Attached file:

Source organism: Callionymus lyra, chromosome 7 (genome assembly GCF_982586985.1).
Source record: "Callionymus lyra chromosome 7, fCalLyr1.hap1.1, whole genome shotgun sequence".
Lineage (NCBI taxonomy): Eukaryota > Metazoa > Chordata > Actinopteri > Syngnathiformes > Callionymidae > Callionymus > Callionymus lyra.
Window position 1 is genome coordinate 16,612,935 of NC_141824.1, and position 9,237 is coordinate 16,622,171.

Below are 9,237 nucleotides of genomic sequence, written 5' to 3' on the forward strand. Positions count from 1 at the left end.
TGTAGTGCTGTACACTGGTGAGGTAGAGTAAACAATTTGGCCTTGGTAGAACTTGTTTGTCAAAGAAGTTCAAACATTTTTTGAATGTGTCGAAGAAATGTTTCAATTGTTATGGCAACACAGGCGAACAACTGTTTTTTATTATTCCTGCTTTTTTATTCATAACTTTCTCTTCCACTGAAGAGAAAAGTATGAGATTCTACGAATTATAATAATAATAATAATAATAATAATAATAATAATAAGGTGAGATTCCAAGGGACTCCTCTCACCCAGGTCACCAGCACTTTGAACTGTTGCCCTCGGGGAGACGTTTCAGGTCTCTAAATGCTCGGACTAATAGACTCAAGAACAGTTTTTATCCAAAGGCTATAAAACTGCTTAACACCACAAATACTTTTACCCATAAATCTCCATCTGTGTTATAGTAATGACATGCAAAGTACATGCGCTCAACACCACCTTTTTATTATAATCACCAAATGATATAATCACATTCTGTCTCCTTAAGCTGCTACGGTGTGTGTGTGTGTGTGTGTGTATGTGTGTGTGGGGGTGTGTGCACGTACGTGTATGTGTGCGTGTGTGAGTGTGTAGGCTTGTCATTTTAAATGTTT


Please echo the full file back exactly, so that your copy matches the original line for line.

Source organism: Callionymus lyra, chromosome 7 (genome assembly GCF_982586985.1).
Source record: "Callionymus lyra chromosome 7, fCalLyr1.hap1.1, whole genome shotgun sequence".
Lineage (NCBI taxonomy): Eukaryota > Metazoa > Chordata > Actinopteri > Syngnathiformes > Callionymidae > Callionymus > Callionymus lyra.
Window position 1 is genome coordinate 16,612,935 of NC_141824.1, and position 9,237 is coordinate 16,622,171.

Below are 9,237 nucleotides of genomic sequence, written 5' to 3' on the forward strand. Positions count from 1 at the left end.
TGTAGTGCTGTACACTGGTGAGGTAGAGTAAACAATTTGGCCTTGGTAGAACTTGTTTGTCAAAGAAGTTCAAACATTTTTTGAATGTGTCGAAGAAATGTTTCAATTGTTATGGCAACACAGGCGAACAACTGTTTTTTATTATTCCTGCTTTTTTATTCATAACTTTCTCTTCCACTGAAGAGAAAAGTATGAGATTCTACGAATTATAATAATAATAATAATAATAATAATAATAATAATAAGGTGAGATTCCAAGGGACTCCTCTCACCCAGGTCACCAGCACTTTGAACTGTTGCCCTCGGGGAGACGTTTCAGGTCTCTAAATGCTCGGACTAATAGACTCAAGAACAGTTTTTATCCAAAGGCTATAAAACTGCTTAACACCACAAATACTTTTACCCATAAATCTCCATCTGTGTTATAGTAATGACATGCAAAGTACATGCGCTCAACACCACCTTTTTATTATAATCACCAAATGATATAATCACATTCTGTCTCCTTAAGCTGCTACGGTGTGTGTGTGTGTGTGTGTGTATGTGTGTGTGGGGGTGTGTGCACGTACGTGTATGTGTGCGTGTGTGAGTGTGTAGGCTTGTCATTTTAAATGTTT